MADISON, Wis. — Wisconsin
Republicans took their first votes Wednesday on a bill that would
lift the state's nearly 20-year moratorium on sulfide mining,
pushing the measure through committee and clearing the way for a
full Senate vote.
The Senate Committee on Sporting Heritage, Mining and Forestry
approved the bill on a 3-2 vote. All three Republicans on the panel,
including the bill's author, Tom Tiffany, voted for the proposal.
The two Democrats on the committee, Jon Erpenbach and Bob Wirch,
voted against it, warning that the bill would open the door to
Tiffany said the bill is about providing minerals for the military
and manufacturers as well as creating jobs in economically-depressed
"We know one thing for certain with the mining moratorium law. There
will be no more mining in the state of Wisconsin. We should just
take the miner off the state flag. He's been unemployed for the last
25 years here in Wisconsin."
Committee approval makes the bill available for Senate leaders to
schedule a full floor vote. Senate Majority Leader Scott
Fitzgerald's spokesman, Dan Romportl, didn't immediately reply to an
email inquiring about when that might happen.
Both Fitzgerald and Gov. Scott Walker voted for the moratorium when
the Legislature passed it in 1998. Fitzgerald was in the Senate and
Walker in the Assembly at the time. But Fitzgerald has signed on as
a co-sponsor on the new bill. Walker's office hasn't said whether he
supports it or not.
Under the moratorium, anyone looking to mine sulfide ores such as
copper, gold or zinc must prove to the state Department of Natural
Resources that a similar mine has operated in the U.S. or Canada for
a decade without causing pollution. The applicant also must prove a
similar mine has been closed in the U.S. or Canada for at least 10
years without causing pollution.
The DNR has never issued a final decision that any applicant has
satisfied those standards. Tiffany insists that a Flambeau Mining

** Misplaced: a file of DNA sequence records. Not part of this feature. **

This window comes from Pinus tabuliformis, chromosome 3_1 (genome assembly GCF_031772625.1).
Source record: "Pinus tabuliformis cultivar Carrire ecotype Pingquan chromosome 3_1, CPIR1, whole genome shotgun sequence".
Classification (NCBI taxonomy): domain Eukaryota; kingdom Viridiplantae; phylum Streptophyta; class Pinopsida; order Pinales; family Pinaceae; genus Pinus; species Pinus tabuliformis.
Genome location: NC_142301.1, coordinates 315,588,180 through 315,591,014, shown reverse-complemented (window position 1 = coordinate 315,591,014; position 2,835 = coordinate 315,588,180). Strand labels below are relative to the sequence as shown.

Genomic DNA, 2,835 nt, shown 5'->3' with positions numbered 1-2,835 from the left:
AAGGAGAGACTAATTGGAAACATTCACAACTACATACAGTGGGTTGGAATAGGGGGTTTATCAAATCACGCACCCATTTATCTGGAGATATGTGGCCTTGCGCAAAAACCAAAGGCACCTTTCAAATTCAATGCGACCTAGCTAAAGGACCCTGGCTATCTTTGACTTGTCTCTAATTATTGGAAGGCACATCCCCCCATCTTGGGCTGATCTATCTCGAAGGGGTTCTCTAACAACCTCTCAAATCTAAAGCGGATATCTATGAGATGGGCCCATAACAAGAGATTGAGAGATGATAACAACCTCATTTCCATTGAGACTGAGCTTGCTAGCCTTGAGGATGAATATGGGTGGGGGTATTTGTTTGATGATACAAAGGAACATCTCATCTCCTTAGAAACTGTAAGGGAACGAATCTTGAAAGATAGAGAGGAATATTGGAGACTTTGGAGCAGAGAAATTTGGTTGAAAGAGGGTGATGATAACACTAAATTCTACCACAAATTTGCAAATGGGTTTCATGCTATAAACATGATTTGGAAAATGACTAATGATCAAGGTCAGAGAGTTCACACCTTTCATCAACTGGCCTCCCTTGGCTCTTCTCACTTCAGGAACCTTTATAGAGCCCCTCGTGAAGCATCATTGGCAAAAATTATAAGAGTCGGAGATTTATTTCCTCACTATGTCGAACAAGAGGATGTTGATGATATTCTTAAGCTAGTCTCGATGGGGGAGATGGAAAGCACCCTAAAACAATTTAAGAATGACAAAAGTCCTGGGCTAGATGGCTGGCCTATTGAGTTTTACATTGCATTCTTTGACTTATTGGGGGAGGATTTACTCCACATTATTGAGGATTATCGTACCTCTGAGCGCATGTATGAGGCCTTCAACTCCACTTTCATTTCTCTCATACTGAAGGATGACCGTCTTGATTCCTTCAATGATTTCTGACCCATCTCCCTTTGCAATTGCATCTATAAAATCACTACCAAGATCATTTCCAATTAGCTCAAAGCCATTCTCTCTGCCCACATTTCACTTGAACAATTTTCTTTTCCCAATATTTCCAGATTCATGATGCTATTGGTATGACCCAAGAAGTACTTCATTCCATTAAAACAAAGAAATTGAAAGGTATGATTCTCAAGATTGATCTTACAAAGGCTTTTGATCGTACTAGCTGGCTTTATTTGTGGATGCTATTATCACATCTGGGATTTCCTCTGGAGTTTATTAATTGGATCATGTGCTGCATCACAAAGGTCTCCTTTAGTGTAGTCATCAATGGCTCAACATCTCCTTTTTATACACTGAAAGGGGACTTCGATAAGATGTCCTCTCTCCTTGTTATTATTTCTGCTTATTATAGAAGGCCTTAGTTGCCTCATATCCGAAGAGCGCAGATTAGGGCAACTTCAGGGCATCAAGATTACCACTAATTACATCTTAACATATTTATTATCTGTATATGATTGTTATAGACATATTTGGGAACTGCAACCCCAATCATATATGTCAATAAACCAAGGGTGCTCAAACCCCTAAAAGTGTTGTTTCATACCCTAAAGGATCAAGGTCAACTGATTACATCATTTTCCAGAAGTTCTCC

Company operation near Ladysmith that closed in 1997 after four
years of operation proves mining can be done safely.
Environmentalists, though, contend that mine is still polluting
The bill would eliminate the moratorium. It would exempt large-scale
sampling operations from going through the environmental impact
statement process and prohibit administrative law judges from
blocking any DNR mining application decision, forcing challengers
into trial court. It also would do away with requirements that
mining applicants establish a trust fund that exists forever to
cover any environmental damage.
Committee Republicans walked the bill back a bit Wednesday, amending
it to require the DNR determine whether a mining applicant's
equipment would be capable of complying with air, water and waste
standards as a condition of approval. It also would require
applicants to maintain financial responsibility for any
environmental damage that occurs within 40 years of closure and
guarantee they'll cover repairs and upkeep for their mines' water
management systems for between 40 and 250 years.
Tiffany said the financial liability provisions take the place of
the trust language. Erpenbach complained that those provisions are
weaker than requiring financial responsibility in perpetuity and
could leave future taxpayers at risk for environmental cleanup.